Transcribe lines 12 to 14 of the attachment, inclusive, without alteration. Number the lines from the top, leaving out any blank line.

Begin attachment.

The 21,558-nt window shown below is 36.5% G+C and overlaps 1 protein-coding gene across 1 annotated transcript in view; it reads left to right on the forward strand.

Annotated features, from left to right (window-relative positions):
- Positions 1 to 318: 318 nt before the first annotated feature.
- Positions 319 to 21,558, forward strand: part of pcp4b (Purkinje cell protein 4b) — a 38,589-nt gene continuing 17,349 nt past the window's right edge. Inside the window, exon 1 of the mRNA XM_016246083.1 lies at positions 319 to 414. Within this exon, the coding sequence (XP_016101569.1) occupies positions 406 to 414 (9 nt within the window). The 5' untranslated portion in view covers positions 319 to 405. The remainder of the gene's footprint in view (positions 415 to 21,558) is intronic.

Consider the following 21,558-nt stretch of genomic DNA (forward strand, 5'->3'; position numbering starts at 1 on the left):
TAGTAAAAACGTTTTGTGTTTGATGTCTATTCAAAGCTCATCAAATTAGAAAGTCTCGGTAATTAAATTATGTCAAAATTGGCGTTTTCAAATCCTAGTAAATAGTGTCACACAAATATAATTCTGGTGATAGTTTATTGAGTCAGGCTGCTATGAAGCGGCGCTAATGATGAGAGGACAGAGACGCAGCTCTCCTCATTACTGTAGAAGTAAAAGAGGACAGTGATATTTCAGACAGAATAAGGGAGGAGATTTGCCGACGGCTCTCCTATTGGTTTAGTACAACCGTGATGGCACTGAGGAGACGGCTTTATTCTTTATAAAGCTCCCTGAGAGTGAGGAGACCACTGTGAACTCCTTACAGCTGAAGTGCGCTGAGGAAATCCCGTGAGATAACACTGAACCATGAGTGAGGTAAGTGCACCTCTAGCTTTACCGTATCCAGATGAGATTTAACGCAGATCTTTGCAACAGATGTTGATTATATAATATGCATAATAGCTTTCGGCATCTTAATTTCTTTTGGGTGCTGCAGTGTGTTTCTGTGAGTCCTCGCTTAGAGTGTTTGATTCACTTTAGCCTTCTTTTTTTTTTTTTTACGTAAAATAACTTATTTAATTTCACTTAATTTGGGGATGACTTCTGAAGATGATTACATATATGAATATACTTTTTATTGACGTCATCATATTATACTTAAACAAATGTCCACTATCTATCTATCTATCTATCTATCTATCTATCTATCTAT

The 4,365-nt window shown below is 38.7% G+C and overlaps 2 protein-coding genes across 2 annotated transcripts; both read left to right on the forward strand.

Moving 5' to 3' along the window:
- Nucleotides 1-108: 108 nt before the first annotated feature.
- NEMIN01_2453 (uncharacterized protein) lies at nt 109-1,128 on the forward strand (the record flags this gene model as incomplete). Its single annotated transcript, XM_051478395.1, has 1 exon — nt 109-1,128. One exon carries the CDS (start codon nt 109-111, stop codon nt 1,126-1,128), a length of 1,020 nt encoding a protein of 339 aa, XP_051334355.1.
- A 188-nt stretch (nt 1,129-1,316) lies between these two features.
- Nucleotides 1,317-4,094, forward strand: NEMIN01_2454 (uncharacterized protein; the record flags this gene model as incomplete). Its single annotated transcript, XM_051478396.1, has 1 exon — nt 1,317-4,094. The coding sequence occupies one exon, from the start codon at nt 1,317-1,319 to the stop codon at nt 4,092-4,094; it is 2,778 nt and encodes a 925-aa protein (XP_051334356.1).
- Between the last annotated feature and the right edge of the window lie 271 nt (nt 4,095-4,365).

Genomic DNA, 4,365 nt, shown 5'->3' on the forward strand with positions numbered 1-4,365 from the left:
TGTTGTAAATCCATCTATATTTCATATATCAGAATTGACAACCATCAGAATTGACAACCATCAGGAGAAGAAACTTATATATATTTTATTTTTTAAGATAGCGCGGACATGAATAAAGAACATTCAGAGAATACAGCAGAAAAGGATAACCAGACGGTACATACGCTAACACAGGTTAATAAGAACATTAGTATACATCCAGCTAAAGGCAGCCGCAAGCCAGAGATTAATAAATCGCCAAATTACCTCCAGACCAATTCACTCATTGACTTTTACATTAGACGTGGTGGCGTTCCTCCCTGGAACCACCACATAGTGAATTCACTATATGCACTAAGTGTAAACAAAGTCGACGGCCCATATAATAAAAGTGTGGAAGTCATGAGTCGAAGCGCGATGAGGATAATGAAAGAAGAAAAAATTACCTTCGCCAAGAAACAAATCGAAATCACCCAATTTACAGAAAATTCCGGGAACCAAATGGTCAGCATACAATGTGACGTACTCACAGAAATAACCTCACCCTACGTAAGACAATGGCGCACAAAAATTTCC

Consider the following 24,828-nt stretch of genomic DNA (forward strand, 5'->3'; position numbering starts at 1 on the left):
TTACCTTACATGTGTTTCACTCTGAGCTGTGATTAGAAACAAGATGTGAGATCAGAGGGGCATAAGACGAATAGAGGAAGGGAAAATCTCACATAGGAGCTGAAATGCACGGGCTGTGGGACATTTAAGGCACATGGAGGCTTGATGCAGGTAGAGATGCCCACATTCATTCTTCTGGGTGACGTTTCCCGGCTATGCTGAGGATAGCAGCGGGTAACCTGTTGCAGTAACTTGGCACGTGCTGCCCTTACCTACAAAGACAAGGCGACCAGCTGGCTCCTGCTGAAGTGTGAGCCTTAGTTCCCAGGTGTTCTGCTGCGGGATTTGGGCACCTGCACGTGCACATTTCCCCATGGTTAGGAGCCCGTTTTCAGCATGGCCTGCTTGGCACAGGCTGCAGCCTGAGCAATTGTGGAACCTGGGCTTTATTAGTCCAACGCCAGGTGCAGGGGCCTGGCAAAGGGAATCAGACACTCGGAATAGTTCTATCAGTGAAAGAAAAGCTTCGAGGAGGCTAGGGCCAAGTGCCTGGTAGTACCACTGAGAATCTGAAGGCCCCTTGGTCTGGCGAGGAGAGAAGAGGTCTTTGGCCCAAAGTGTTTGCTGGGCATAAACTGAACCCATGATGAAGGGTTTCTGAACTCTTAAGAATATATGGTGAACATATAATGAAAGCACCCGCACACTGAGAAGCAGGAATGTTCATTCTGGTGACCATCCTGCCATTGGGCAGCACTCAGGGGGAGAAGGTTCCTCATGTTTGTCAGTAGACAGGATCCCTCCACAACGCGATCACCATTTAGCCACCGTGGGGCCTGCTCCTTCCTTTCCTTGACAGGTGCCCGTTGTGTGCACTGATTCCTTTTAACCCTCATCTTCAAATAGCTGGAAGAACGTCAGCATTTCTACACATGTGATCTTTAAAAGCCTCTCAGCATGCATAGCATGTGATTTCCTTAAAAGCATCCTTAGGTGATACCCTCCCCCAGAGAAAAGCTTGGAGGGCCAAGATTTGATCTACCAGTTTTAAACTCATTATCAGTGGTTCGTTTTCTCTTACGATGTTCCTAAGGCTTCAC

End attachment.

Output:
- Nucleotides 1,317-4,094, forward strand: NEMIN01_2454 (uncharacterized protein; the record flags this gene model as incomplete). Its single annotated transcript, XM_051478396.1, has 1 exon — nt 1,317-4,094. The coding sequence occupies one exon, from the start codon at nt 1,317-1,319 to the stop codon at nt 4,092-4,094; it is 2,778 nt and encodes a 925-aa protein (XP_051334356.1).
- Between the last annotated feature and the right edge of the window lie 271 nt (nt 4,095-4,365).

Genomic DNA, 4,365 nt, shown 5'->3' on the forward strand with positions numbered 1-4,365 from the left: